22 Jan The Significance of HD Palmcorders to Netbook and Notebook Design
Low-priced, 720P HD pocket camcorders (palmcorders) are gaining market momentum and I believe consumers are drawn to the value proposition of low cost, high quality, portable, and convenient video capture and playback. As these devices proliferate, it leaves me contemplating how consumers will respond when they discover just how many of these notebooks or netbooks can’t effectively play back that content. Whether or not low end notebooks or netbooks were designed to do this isn’t relevant, as a recent NPD blog posting (citing new research) may suggest.
Let’s start with the cameras. I evaluated three different models, Flip MinoHD ($179), Kodak Zi6 ($148), and the Aiptek 1080 ($159). These cameras capture HD video at 720P resolution and 30-60 fps at around 10-12Mbps, which I consider mid-level HD video. Compare this to your typical Blu-ray movie peaking between 20 to 40 Mbps.
Compared to higher end HD camcorders priced into the $1,000s, many features have been removed like branded lenses, large magnification, optical image stabilization, night vision and auto-focus, just to name a few. In comparing between HD pocket camcorders, the differences are found in battery life, image capture quality, external display size, memory upgradability, and physical size.
To quickly gauge pervasiveness in the U.S., I sometimes use Best Buy shelving as a proxy indicator. In my last trip to my local Best Buy, these new class of cameras had 7 slots of shelf space, which is significant. Some models that use the lowest-cost clamshell packaging are even sold at Wal-Mart and Target next to $20 JPEG picture key chains and USB flash drives. In addition, many influential bloggers are picking up on these new HD cameras, which is sometimes a good indicator of future popularity. Amazon.com is an “OK” indicator and these new HD palmcorders are relatively high in sales rank.
As I see it, the problem is simple…. videos from these new cheap cameras won’t play well on many of the new inexpensive net/notebooks. If new research from the NPD blog is a future indicator, most consumers won’t know the capability tradeoffs between netbooks, low end notebooks and full capability (HD capable) notebooks. This could spell some real disappointment for users who may expect decent playback. In my testing on a typical netbook or real low end notebook, I get around 7 fps – close to a slide show. Think of it this way – the HD palmcorder is smaller and cheaper than any netbook. Is it logical to assume the consumer will know that the video from the palmcorder can’t play on the bigger, more expensive netbook?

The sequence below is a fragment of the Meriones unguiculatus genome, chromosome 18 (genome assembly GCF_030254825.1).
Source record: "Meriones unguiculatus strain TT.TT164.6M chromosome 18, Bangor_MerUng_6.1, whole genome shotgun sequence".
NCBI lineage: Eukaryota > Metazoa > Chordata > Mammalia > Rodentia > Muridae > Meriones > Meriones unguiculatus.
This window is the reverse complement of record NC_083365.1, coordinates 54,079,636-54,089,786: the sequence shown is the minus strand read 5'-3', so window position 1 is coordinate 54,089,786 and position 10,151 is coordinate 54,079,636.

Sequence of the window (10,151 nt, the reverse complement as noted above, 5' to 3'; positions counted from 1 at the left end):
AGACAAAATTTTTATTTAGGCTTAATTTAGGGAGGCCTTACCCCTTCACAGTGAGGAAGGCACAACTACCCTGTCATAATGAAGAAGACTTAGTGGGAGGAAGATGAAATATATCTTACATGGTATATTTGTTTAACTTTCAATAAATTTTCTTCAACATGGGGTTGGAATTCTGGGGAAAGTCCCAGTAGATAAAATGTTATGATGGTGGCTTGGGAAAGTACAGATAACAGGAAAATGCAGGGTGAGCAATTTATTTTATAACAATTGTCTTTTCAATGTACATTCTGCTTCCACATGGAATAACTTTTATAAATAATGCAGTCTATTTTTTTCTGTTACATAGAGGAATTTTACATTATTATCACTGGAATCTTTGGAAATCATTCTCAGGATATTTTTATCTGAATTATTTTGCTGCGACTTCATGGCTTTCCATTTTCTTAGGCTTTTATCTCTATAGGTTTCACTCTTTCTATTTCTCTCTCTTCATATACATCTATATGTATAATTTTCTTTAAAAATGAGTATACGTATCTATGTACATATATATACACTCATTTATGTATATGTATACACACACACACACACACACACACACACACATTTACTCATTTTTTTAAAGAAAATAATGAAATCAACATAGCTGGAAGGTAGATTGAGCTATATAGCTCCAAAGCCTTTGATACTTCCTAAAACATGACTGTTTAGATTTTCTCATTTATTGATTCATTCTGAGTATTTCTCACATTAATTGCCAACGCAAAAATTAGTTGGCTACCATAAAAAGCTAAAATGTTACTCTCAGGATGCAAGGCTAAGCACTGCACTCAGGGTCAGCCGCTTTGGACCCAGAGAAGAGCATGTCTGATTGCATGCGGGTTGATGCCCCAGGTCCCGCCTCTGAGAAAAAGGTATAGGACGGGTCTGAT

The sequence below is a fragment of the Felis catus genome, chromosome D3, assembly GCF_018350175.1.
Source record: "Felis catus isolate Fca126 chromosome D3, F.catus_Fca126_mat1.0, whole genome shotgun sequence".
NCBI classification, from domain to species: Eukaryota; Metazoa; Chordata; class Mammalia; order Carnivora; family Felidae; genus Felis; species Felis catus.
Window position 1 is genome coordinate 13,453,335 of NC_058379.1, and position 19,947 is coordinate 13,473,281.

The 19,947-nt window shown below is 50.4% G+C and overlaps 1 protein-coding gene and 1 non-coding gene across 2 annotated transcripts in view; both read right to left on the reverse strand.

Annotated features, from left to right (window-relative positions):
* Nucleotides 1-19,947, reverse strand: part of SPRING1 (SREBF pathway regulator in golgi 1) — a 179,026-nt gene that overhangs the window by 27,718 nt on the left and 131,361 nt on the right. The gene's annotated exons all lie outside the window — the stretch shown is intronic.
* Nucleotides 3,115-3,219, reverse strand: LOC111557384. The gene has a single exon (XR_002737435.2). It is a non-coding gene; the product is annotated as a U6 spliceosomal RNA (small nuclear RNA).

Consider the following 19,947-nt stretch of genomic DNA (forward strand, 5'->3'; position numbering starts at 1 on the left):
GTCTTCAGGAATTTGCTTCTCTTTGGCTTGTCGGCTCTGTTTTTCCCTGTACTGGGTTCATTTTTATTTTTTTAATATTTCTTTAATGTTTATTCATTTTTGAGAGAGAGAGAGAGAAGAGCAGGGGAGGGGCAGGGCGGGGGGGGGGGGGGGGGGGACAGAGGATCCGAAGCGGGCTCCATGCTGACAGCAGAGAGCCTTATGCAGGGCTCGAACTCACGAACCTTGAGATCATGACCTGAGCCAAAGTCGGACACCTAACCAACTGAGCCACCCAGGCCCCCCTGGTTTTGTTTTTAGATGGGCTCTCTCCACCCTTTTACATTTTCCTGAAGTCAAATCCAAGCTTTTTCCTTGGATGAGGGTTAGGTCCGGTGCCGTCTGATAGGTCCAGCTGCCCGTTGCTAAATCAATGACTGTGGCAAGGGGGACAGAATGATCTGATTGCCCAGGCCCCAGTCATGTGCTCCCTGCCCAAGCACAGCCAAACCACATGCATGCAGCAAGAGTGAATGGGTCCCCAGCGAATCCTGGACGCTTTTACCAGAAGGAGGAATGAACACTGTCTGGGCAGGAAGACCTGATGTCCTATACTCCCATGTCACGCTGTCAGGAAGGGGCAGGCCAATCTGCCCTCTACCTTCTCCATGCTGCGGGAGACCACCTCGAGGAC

Different Solution Approaches
I suggest there are a few different ways that OEMs can solve these problems. They can:
1) Provide greater CPU power to decode the 720P HD video. This may also increase the heat, the fan noise and lower the battery life as well. (High end dual core CPU)
2) Provide an effective graphics solution that efficiently decodes, filters, and color corrects the image. (i.e: AMD 780G, ATI Mobility Radeon™3000, and competing solutions)
3) Provide a special decode chip that’s expensive and bounded to specific software. (i.e: discrete accelerator)
Our approach is simple: apply the most efficient silicon to the challenge. In this usage scenario, the most efficient way is to decode the HD video with the GPU. Inside the GPU are special silicon blocks and special quality filters that are optimized for this function. We call this our UVD or Unified Video Decoder. It accelerates decoding of VC-1, H.264, and MPEG2 video and offloads the CPU for other tasks. UVD also applies quality filters against the video to make it look better, when using a supported player like Cyberlink 8. The result is amazing. Very low CPU utilization, keeping the system cool and very high quality image thanks to the filters provided by ATI Avivo™ technology.
If you accept that users will increase their consumption of HD video on their notebooks, disappointment for many will follow with low, ~7 fps HD experience or apply an appropriate GPU to execute the task. Another alternative is to invest resources educating consumers on the difference in capabilities between netbooks, low end notebooks, and fully capable notebooks. With the economy and budgets the way they are, I don’t see that happening anytime soon.
Real-World Efficiency in Action
I want to highlight my favorite example. The new HP dv2 notebook (based on AMD’s “Yukon” platform technology for ultrathin notebooks) uses a superscalar AMD Athlon Neo ™ processor paired with ATI Radeon™ X1250 integrated graphics and optional ATI Radeon ™ HD 3410 discrete graphics to deliver not only full frame-rate HD video from these new HD palmcorders, but also higher end Blu-ray movies.
AMD has already anticipated the importance of HD video in multiple forms: low cost HD pocket camcorders discussed above, Blu-ray movie capabilities, and of course, some downloaded content. And we have responded with technologies that are in-market today. Big question remains: where does that leave netbook owners who expected their netbook to work with their even-smaller and less expensive HD palmcorder, even if that was “never the design intent”? It leaves them stranded on a non-HD island. Hopefully they have a second HD-capable PC at home, but if the NPD data is an indicator, they may not….